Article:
Expert / 9 August, 2023 / My Baba
Pregnancy and childbirth can cause some of the biggest hormonal changes that can happen to a woman. These changes can lead to a myriad of side effects across the body, including your hair. Many women experience healthier and thicker hair during pregnancy but then suffer postpartum hair loss.
While each pregnancy is different, and hormonal changes and their side effects can vary drastically from person to person, here are some of my insights into what you can potentially expect to happen to your hair during pregnancy and also after giving birth.
Hair health during pregnancy
Pregnancy causes huge fluctuations in hormones which can cause a variety of effects on your hair. For most women, their hair becomes thicker and fuller when they’re pregnant, but for some, their hair can become more brittle and dry.
During pregnancy, the hormone oestrogen is produced in large amounts to help suppress the immune system, affect blood circulation, and support the growth and development of the baby.
This increase in oestrogen causes hair follicles to grow at a faster rate and shed at a slower rate. This results in the appearance of thicker, fuller and healthier hair during pregnancy. Increased oestrogen may also lead to hair follicles producing less oil (sebum) which can lead to a shinier, fuller appearance of hair in some pregnant women.
While this is the most likely scenario for many women, some may find their hair becoming more brittle when they’re pregnant. This is due to increased levels of the hormone progesterone, which is released in high amounts during pregnancy. Brittle hair is more likely to break at the root, which can cause the appearance of thinning hair.
Hair loss during pregnancy
Hair is unlikely to fall out during pregnancy due to the increased levels of oestrogen. However, some women may experience hair loss during their first trimester due to stress or shock of experiencing pregnancy. This is a form of hair loss related to stress called telogen effluvium, rather than being directly linked to the pregnancy itself.
Postpartum hair loss
While hair loss is uncommon during pregnancy, with many women experiencing better quality hair instead, this isn’t usually the case after giving birth. Many women experience postpartum hair loss, which usually begins around three to six months after childbirth. This timing corresponds to the period when hormonal changes that occurred during pregnancy start to normalise.
A few months after giving birth, the abrupt shift in extra oestrogen hormones going back to normal levels causes hair to enter the resting phase of the growth cycle. This means hair follicles stop growing and start shedding instead, which triggers hair thinning and loss. It’s completely normal for women to notice hair coming out in clumps rather than strands which is the usual way people shed hair. This is due to the hormonal changes being so sudden.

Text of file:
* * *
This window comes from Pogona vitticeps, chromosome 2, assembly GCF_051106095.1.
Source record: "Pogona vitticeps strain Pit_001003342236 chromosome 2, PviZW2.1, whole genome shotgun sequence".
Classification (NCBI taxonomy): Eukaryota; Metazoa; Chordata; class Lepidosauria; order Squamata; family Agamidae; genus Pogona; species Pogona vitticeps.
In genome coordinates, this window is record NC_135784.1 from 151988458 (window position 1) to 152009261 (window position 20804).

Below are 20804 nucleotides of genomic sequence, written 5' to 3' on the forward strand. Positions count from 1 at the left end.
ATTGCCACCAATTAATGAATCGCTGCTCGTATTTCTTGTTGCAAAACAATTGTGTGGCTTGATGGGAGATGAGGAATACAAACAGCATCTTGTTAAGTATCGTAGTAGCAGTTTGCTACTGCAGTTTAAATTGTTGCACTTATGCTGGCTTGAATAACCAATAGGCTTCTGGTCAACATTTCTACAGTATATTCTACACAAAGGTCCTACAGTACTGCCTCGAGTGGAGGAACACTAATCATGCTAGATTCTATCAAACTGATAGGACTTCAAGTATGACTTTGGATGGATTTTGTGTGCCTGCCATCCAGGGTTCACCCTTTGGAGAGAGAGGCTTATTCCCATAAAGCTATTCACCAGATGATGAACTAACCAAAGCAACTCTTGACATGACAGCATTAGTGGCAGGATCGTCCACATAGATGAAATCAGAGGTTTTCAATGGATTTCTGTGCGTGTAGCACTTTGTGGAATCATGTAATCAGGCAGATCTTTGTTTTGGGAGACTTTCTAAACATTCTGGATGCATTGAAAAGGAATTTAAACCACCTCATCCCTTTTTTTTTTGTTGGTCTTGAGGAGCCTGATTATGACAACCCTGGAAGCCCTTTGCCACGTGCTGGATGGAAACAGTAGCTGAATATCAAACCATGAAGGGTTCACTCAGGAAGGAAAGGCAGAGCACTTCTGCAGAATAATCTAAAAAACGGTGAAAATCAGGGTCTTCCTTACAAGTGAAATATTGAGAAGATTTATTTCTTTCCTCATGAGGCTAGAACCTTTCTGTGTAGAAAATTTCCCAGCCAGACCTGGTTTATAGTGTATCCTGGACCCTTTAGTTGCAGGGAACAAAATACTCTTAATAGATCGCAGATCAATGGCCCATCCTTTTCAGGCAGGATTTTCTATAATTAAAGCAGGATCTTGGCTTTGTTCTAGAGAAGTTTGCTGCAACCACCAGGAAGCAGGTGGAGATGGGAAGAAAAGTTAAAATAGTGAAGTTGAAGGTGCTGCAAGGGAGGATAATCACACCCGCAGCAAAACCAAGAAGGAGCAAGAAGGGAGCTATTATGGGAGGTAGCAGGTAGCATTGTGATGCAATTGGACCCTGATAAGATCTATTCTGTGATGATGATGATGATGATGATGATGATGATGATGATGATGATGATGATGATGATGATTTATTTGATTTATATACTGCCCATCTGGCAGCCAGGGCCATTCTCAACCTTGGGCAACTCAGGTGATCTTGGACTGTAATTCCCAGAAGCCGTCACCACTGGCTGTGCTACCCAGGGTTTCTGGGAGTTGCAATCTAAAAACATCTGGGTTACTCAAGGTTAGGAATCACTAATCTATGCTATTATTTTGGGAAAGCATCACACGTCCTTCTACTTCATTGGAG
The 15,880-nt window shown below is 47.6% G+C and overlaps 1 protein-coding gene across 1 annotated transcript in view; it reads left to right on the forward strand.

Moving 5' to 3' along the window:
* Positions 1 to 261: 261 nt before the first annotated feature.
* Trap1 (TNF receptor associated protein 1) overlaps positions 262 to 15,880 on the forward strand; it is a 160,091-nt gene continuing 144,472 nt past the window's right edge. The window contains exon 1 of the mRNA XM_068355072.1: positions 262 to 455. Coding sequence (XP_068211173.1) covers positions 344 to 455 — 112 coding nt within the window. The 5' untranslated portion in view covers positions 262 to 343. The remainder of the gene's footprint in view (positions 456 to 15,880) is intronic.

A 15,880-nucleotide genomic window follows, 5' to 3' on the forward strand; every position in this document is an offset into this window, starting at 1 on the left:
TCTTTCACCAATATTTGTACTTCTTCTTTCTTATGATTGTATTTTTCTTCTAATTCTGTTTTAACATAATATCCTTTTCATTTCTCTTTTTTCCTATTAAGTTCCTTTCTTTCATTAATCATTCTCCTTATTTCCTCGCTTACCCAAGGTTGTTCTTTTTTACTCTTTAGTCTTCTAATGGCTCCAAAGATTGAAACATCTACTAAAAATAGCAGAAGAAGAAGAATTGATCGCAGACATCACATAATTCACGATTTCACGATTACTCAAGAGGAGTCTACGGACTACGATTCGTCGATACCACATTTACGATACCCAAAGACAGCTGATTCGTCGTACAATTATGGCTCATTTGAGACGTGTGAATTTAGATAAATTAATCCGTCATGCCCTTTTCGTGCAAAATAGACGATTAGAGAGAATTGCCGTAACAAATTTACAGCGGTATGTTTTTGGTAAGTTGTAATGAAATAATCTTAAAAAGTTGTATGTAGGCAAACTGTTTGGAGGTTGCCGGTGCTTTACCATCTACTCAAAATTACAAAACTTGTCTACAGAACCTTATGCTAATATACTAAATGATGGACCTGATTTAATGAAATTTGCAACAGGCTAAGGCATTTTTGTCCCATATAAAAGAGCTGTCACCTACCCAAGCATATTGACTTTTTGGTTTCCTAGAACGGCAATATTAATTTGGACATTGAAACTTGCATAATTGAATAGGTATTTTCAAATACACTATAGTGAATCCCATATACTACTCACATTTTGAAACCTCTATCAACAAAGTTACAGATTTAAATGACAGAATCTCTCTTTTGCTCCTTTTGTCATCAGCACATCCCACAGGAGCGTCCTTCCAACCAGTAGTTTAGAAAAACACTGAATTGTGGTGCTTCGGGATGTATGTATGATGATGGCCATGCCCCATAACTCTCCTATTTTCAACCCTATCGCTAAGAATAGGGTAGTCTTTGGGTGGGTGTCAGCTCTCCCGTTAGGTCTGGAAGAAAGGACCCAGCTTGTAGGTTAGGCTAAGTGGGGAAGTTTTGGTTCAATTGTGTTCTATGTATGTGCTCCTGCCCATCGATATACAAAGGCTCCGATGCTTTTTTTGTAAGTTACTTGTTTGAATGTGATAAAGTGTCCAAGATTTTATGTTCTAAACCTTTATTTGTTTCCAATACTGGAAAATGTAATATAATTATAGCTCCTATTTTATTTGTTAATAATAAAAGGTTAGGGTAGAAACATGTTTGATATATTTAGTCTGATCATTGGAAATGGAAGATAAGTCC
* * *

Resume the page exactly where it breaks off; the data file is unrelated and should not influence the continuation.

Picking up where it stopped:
While some may be alarmed at clumps of hair coming out every day, postpartum hair loss is considered a common, temporary condition. The hair loss usually slows down and stops as the hormone levels in the body stabilise and return to their pre-pregnancy state. The hair growth cycle then resumes its normal pattern and the excessive shedding diminishes.
While the duration of postpartum hair loss varies among individuals, hair will usually grow back after six to 12 months. In most cases, hair will return to its pre-pregnancy thickness and appearance over time.
How to promote hair growth
As postpartum hair loss is a natural and physiological process resulting from hormonal changes, it cannot be prevented. However, certain measures can help minimise its impact and promote hair growth.
Firstly, vitamin and mineral intake is important for hair health. I would advise new mothers to maintain a balanced diet rich in essential nutrients like vitamin B, vitamin C, vitamin E, iron and zinc and consider using supplements if their diet lacks these. These minerals and vitamins will not only support overall postpartum recovery but also contribute to hair health by minimising breakage and keeping hair follicles healthy.
Secondly, stress can exacerbate hormonal imbalances, which could make hair loss even worse. I’d recommend trying stress-reduction techniques, seeking support from loved ones, and engaging in relaxation practices to help manage stress levels. Having a new baby is a stressful time and you may also be dealing with minimal sleep. It is important to remember to ask a friend, family or loved one for help if you need it.
Article by Dr Albena Kovacheva, Senior Surgeon at Harley Street Hair Clinic
About Dr Albena Kovacheva
Dr Albena Kovacheva is a highly experienced specialist in Follicular Unit Extraction (FUE) hair transplantation and has been practising at Harley Street Hair Clinic for over a decade. Having performed over a thousand surgeries, she handles all aspects of the procedure, including graft extraction and implantation. Her primary focus is on treating male and female pattern hair loss, eyebrow restoration, scar repair, and sideburn restoration. Dr Kovacheva is a GMC registered doctor and has trained a number of physicians in the field of hair transplantation.
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